Concerns about student safety

Precautions and SafeWalk escorts increase on campus

Many in the University of Winnipeg community have been taking stock of feelings of safety after two violent or threatening incidents occurred on campus in November. (Photo by Keeley Braunstein-Black)

During this academic year, University of Winnipeg (U of W) students and staff members have requested 236 SafeWalk escorts and 49 SafeRides, according to data published by the Winnipeg Free Press in late December.

This is a significant increase since the 2018-2019 semesters (the last full school year unaffected by the COVID-19 pandemic), when people on campus requested 137 walks and 49 rides.

For people who commute to campus, both the SafeWalk and SafeRide programs connect students and staff members with escorts who can accompany them to cars, parking lots or bus stops within a limited radius of the university.

Caleb Zimmerman, the U of W’s executive director of marketing and communications, says campus security is “trained to face situations of concern on a continuous basis.” Two notable “situations of concern” occurred during this past fall semester.

On Nov. 18, a U of W student and staff member was reportedly assaulted on campus. Days before, the university featured heavily in the news after students and security staff were threatened with a machete on campus. The Winnipeg Police Service (WPS) reported a man who was “aggressively” swinging a machete and “gesturing a physical attack.” No one was injured, and the man was detained.

Zimmerman says that “since complex situations are an expected part of their role, an individual incident does not change the way (security staff does) their jobs.” However, he says the campus security team is working with the WPS, as well as downtown organizations, to address an apparent increase in crime.

A monthly WPS statistics report says the number of violent crimes committed in September 2022 rose by 22.6 per cent from September of the previous year.

To “ensure a high level of safety on campus,” Zimmerman says the U of W will control access to campus buildings after hours and heighten the security presence at certain campus entrances.

He says there are other safety resources available to students, staff and faculty, including the UW Safe App, which sends out safety alerts, allows users to contact campus security officers and links users to other campus resources. The free app is available on the App Store and Google Play.

In a statement to The Uniter, the University of Winnipeg Students’ Association (UWSA) emphasizes their commitment to safety, their positive relationship with U of W security and their role in developing initiatives like the UW Safe App, SafeWalk and SafeRides.

“The UWSA is continually working alongside the University of Winnipeg to find more appropriate resources that students can use,” the statement reads. “For example, a great new initiative we’ve discovered is the Downtown Community Safety Partnership (DCSP). DCSP increases the safety and well-being of anyone around campus or in the downtown Winnipeg area.”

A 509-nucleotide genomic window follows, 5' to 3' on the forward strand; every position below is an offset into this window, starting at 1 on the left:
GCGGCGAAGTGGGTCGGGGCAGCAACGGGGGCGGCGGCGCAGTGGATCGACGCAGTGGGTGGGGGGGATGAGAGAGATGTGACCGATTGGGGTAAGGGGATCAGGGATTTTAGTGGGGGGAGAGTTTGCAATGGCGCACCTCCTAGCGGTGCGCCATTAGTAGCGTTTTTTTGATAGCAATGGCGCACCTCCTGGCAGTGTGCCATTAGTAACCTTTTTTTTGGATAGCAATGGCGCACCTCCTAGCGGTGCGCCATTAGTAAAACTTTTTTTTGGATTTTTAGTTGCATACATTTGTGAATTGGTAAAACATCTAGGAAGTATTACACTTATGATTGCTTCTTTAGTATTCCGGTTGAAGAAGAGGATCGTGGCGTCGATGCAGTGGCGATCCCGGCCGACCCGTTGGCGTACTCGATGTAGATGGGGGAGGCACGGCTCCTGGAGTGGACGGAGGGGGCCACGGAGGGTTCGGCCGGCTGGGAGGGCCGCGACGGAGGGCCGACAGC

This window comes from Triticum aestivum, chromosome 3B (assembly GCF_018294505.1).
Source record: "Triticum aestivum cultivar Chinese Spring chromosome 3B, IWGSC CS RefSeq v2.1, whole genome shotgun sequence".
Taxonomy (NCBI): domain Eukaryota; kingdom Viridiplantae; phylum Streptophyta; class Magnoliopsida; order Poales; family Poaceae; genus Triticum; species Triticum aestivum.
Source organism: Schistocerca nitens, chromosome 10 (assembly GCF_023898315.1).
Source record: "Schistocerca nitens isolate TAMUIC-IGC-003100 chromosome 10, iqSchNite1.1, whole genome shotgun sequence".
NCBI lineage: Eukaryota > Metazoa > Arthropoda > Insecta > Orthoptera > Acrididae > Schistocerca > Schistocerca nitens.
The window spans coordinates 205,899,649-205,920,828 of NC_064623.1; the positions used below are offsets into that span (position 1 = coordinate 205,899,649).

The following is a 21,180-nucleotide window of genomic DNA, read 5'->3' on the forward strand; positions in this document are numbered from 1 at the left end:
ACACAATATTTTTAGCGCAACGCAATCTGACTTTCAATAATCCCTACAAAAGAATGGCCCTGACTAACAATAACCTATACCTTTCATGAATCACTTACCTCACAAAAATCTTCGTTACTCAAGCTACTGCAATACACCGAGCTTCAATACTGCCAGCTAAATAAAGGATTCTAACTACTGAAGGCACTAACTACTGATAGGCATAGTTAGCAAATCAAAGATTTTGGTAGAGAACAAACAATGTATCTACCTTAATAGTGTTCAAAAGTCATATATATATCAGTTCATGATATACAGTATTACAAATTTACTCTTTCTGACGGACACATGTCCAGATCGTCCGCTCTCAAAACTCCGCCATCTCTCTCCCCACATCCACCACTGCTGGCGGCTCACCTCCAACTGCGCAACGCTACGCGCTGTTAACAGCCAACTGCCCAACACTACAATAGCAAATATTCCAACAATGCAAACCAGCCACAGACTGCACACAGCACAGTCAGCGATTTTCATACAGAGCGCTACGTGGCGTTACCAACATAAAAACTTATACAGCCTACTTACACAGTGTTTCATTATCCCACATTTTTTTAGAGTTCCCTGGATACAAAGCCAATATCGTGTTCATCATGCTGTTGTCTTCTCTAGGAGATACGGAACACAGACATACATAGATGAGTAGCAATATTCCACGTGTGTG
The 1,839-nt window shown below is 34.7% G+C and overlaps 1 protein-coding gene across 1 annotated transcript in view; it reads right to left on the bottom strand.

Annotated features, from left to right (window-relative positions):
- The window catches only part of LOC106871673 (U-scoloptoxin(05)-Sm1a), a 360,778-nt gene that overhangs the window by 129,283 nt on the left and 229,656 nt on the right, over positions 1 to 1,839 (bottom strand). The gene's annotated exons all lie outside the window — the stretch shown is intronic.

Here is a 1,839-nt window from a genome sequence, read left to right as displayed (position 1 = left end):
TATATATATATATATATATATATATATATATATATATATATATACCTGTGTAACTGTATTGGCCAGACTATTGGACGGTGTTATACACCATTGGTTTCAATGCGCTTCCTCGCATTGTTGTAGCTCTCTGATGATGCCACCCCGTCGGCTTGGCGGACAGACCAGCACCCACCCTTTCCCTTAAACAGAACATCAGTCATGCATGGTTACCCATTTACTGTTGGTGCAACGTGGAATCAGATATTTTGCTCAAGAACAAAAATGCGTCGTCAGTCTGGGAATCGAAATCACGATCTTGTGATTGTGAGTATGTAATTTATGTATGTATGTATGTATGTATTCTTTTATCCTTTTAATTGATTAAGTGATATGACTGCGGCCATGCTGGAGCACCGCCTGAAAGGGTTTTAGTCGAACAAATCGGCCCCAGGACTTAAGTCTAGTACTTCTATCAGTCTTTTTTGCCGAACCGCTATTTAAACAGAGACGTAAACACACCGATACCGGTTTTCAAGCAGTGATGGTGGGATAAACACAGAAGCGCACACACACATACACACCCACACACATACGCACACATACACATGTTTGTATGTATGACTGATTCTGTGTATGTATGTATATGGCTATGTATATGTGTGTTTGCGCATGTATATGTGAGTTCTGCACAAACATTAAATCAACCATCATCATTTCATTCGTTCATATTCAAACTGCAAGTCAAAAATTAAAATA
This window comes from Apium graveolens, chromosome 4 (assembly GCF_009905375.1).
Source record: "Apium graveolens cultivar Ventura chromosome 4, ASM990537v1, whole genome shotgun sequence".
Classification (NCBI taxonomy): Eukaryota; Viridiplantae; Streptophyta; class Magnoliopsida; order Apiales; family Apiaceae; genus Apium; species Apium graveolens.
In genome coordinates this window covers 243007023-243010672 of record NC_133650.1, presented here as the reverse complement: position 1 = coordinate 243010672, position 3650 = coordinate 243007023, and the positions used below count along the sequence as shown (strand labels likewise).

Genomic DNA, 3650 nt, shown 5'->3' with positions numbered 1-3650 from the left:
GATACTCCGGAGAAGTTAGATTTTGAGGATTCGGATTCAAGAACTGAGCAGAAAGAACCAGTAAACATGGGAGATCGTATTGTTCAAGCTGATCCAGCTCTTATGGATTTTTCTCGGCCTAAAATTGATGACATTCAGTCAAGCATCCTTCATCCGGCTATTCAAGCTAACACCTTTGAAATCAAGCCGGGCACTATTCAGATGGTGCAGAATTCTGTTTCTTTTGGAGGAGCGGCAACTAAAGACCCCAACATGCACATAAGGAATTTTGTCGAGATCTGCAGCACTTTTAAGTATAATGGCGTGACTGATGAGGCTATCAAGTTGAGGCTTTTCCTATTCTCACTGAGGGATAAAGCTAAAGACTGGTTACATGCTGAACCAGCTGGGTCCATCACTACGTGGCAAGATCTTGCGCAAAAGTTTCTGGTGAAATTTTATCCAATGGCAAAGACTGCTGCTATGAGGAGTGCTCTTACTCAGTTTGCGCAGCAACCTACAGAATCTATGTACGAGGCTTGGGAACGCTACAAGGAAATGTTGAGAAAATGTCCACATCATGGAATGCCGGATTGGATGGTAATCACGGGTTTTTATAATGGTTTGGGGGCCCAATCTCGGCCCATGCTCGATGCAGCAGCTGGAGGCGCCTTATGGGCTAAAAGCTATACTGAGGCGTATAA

The Uniter spoke to students on campus about their experiences in light of the recent incidents. While these students generally feel safe, their on-campus experiences and knowledge of security resources vary.

Samuel, a first-year student who frequents the lounge on the mezzanine level of the Bulman Centre, says the incidents in November haven’t changed the fact that he feels safe on campus. However, he says he only sees security come through the lounge area every three or four hours, and he would like to see that increased.

“They don’t come down here as often as we (students) do,” he says. “And there’s also no (cellphone) service down here, so there ain’t nobody calling nobody. What happens if somebody gets shot? They ain’t watching.”

Unlike Samuel, Lota, a second-year student who also frequents the mezzanine lounge, has experienced a security incident on campus by the mezzanine-level washrooms.

“It was a little guy in a ski mask,” Lota says. “He was trying to make a bit of noise, trying to threaten some people. But it was all good. Nothing happened to anybody. Security escorted him out.”

Neither Samuel or Lota were aware of the UW SafeRide.

Sarah, a first-year student who frequents the dining area on the fourth floor of Centennial Hall, says she learned about and downloaded the UW Safe App after the incidents in November. She says her feeling of safety on campus was impacted for only a short time afterwards.

“As time went on, I just went back to my normal routine, because nothing else seemed to happen,” she says. “But at first it was a little nerve-wracking coming back on campus.”

Sarah says, in addition to the UW Safe App, she is aware of the location of the security office on the first floor of Centennial Hall, so she feels confident she could contact security if the need ever arose. But so far, it hasn’t.

“I’ve pretty much felt safe whenever I was on campus,” she says.

During the fall and winter terms, SafeWalk operates between 6 and 10 p.m. on Mondays through Thursdays and from 5:30 to 9:30 p.m. on Fridays. Campus security members may also offer escorts beyond these posted hours. SafeRide runs every weekday during the fall and winter sessions until 10 p.m.

“We are committed to remaining an open campus community and an important contributor to the vibrancy of our city’s downtown,” Zimmerman says.

Published in Volume 77, Number 15 of The Uniter (January 19, 2023)

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